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Tony Stewart: 2010 NASCAR Preview


2010 NASCAR Preview: Tony Stewart

posted February 9, 2010 – 6:50pm

Author: paulat9

No one really knew what to expect from Tony Stewart in 2009: he took partial ownership of the former Haas CNC Racing in July 2008, redubbed it Stewart-Haas Racing, and left the security of Joe Gibbs Racing to be his own man.  Along the way, he picked up fellow open-wheel graduate Ryan Newman for a pretty significant one-two punch – not bad for the reincarnation of a team that had one top-five finish in almost 300 prior starts.  Stewart added support from Hendrick Motorsports and sponsorship from the likes of Office Depot, Old Spice, Burger King, and the US Army for the two teams, and hoped for the best.

No one expected the team to pay dividends as quickly as it did: in mid-May, at the Sprint All-Star Challenge at Charlotte Motor Speedway in Charlotte, North Carolina, Stewart took the checkered flag and a $1 million payout for his new team’s first victory, albeit a non-points race.  He would go on to win four points races and have 23 top-ten finishes with only one DNF (did-not-finish).  He became the first owner-driver to lead the points standings since the late Alan Kulwicki in 1992, and ended up sixth in the Chase for the Sprint Cup.

No one has any doubts anymore: ….

No one expects Stewart to slow down: ….

Tags: Sports, NASCAR, NASCAR Sprint Cup Series, Tony Stewart, Haas CNC Racing,Sprint Cup, Series,Sprint, Cup Series, Racer, Haas, CNC Racing, HAAS CNC, Racing,Driver, Joe Gibbs, Office Depot, Old Spice, Burger King, US Army, Ryan Newman

Source: 

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PHILOSOPHY


PHILOSOPHY

  • Philosopher’s Index. Bowling Green: Philosophy Documentation Center, 1967–.Provides abstracts of articles from over 400 philosophy journals as well as anthologies and books published from 1940 to the present. The index is available in print and electronic formats.

  • BioethicsWebhttp://bioethicsweb.ac.ukA guide to reputable Web resources on topics such as genetically modified food, medical ethics, cloning, stem cell research, and animal welfare. Based in the UK, this site is supported by the Wellcome Trust, a nonprofit organization that funds research into human and animal health, and is part of the Resource Discovery Network.
  • Contemporary Philosophy, Critical Theory, and Postmodern Thoughthttp://carbon.cudenver.edu/~mryder/itc_data/postmodern.htmlA compilation of Web-based sources on postmodernism, including important philosophers, background information, and primary texts. The site was created by Martin Ryder of the University of Colorado at Denver.
  • Ethics Updatehttp://ethics.acusd.eduProvides bibliographic essays and links to content on ethics theory, teaching and learning, and applied ethics topics such as euthanasia, animal rights, bioethics, and world hunger. The site includes audio and video files as well as textual information. Edited by Lawrence W. Hinman at the Values Institute, University of San Diego.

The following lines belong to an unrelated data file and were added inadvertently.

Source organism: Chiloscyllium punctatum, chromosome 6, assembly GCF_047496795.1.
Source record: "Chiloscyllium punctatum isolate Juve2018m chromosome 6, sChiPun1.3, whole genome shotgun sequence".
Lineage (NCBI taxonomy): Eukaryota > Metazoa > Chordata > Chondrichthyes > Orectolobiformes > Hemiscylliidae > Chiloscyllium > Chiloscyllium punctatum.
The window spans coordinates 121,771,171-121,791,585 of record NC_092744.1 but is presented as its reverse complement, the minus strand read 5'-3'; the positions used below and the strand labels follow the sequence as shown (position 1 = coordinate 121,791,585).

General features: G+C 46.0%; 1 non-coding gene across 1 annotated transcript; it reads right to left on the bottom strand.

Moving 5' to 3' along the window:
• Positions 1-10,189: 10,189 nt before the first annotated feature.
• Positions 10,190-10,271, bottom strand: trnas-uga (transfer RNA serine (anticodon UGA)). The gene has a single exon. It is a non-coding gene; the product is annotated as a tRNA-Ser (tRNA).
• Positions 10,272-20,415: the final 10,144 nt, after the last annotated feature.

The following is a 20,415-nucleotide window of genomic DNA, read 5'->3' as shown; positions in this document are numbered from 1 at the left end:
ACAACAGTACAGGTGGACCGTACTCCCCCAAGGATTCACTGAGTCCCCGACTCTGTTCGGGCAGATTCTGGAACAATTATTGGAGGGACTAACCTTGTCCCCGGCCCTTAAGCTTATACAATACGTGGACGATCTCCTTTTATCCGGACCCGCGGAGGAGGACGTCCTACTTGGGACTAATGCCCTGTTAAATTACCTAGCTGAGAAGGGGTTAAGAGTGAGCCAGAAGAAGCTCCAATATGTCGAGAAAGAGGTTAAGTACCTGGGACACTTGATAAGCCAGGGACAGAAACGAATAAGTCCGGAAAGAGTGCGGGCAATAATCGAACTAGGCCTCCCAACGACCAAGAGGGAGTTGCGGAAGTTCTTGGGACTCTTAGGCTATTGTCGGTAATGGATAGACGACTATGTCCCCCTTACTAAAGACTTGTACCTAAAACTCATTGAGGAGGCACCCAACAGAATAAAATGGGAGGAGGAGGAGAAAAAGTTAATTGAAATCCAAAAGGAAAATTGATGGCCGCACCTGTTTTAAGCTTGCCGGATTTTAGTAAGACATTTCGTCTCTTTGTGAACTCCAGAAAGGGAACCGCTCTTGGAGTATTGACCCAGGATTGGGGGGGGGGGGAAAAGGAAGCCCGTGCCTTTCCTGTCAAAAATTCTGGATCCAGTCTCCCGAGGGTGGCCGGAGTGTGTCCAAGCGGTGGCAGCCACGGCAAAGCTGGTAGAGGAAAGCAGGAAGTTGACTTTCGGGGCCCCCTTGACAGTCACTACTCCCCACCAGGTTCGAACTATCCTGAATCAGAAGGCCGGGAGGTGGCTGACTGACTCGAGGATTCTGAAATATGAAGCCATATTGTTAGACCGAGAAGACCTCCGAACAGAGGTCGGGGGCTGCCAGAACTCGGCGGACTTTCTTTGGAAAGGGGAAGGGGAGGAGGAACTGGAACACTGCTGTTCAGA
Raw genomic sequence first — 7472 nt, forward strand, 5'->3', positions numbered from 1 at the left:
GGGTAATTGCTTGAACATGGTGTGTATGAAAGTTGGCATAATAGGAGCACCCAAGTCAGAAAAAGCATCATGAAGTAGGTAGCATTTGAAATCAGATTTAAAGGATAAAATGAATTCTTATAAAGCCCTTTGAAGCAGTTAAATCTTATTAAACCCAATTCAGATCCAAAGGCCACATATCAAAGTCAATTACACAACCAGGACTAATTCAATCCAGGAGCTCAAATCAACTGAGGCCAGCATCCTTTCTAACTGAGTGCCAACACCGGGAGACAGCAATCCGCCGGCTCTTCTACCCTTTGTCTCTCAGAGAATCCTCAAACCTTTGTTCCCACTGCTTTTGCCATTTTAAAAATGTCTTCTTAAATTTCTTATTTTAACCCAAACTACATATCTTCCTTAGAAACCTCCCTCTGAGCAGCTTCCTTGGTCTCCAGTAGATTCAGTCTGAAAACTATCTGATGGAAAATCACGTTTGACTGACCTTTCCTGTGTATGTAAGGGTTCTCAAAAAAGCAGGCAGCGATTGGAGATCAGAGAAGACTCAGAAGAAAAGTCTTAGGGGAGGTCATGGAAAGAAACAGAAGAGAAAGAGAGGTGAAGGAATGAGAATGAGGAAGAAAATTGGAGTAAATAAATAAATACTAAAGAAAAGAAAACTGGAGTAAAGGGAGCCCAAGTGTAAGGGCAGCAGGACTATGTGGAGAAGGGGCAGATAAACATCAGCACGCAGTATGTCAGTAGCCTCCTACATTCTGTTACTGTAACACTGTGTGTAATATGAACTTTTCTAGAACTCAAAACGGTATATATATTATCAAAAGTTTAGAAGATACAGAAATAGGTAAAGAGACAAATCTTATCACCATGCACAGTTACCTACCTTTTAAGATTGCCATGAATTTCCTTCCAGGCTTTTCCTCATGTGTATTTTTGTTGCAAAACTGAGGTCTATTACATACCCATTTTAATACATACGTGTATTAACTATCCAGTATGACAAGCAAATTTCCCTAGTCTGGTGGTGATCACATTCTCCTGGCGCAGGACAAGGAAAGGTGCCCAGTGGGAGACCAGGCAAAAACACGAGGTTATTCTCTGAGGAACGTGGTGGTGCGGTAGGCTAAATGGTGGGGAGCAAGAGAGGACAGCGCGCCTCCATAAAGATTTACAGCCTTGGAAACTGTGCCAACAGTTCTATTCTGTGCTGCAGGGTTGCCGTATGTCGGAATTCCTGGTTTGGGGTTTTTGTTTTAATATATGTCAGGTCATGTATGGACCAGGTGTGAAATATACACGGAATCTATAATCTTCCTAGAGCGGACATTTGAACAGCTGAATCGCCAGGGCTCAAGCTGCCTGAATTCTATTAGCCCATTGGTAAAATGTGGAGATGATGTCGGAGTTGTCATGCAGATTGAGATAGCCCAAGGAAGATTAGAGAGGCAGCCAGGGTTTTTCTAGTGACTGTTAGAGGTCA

• Stanford Encyclopedia of Philosophyhttp://plato.stanford.eduOffers authoritative articles that are updated to reflect changes in the field. Entries are kept current by experts in philosophy and reviewed by an editorial board, based at the Metaphysics Research Lab, Stanford University. Because the project is a work in progress, some topics are not yet covered.
  • World Wide Web Virtual Library: Philosophyhttp://www.bris.ac.uk/Depts/Philosophy/VLMaintained at the University of Bristol in the UK, this site offers a database-driven, annotated listing of reputable Web sites in philosophy. Those of special note are marked “Editor’s Choice.”

  • Encyclopedia of Applied Ethics. Ed. Ruth Chadwick. 4 vols. San Diego: Academic Press, 1998.Provides lengthy, scholarly discussions of the ethical aspects of issues such as affirmative action, animal rights, and genetic screening as well as contemporary views on theories of humanism, hedonism, and utilitarianism.
  • Encyclopedia of Bioethics. Ed. Warren T. Reich. Rev. ed. 5 vols. New York: Macmillan, 1995.Covers issues and controversies in bioethics in lengthy, scholarly articles, each accompanied by a bibliography of key sources. Because bioethics is a rapidly changing field, some of the information may be out of date; be sure to check current sources as well.
  • Encyclopedia of Philosophy. Ed. Paul Edwards. 8 vols. New York: Macmillan, 1967–. With supplement.Offers articles on movements, concepts, and philosophers. Though dated, this work is both scholarly and accessible, so it provides a good starting place for research, particularly on traditional and classical philosophers. For more contemporary approaches, see the Routledge Encyclopedia, at the end of this section.
  • Oxford Dictionary of Philosophy. By Simon Blackburn. New York: Oxford University Press, 1994.Offers succinct definitions of terms in philosophy, primarily Western, and biographical entries on individual philosophers.
  • Routledge Encyclopedia of Philosophy. 10 vols. London: Routledge, 1998.The most important current encyclopedia of the field, this work extends the classic Encyclopedia of Philosophy by adding both new topics and approaches to philosophy and also by including new approaches and new research on classical philosophy. New areas covered include philosophical approaches based on feminism, postcolonialism, poststructuralism, deconstruction, and postmodernism. Some libraries may subscribe to an online version of this work.
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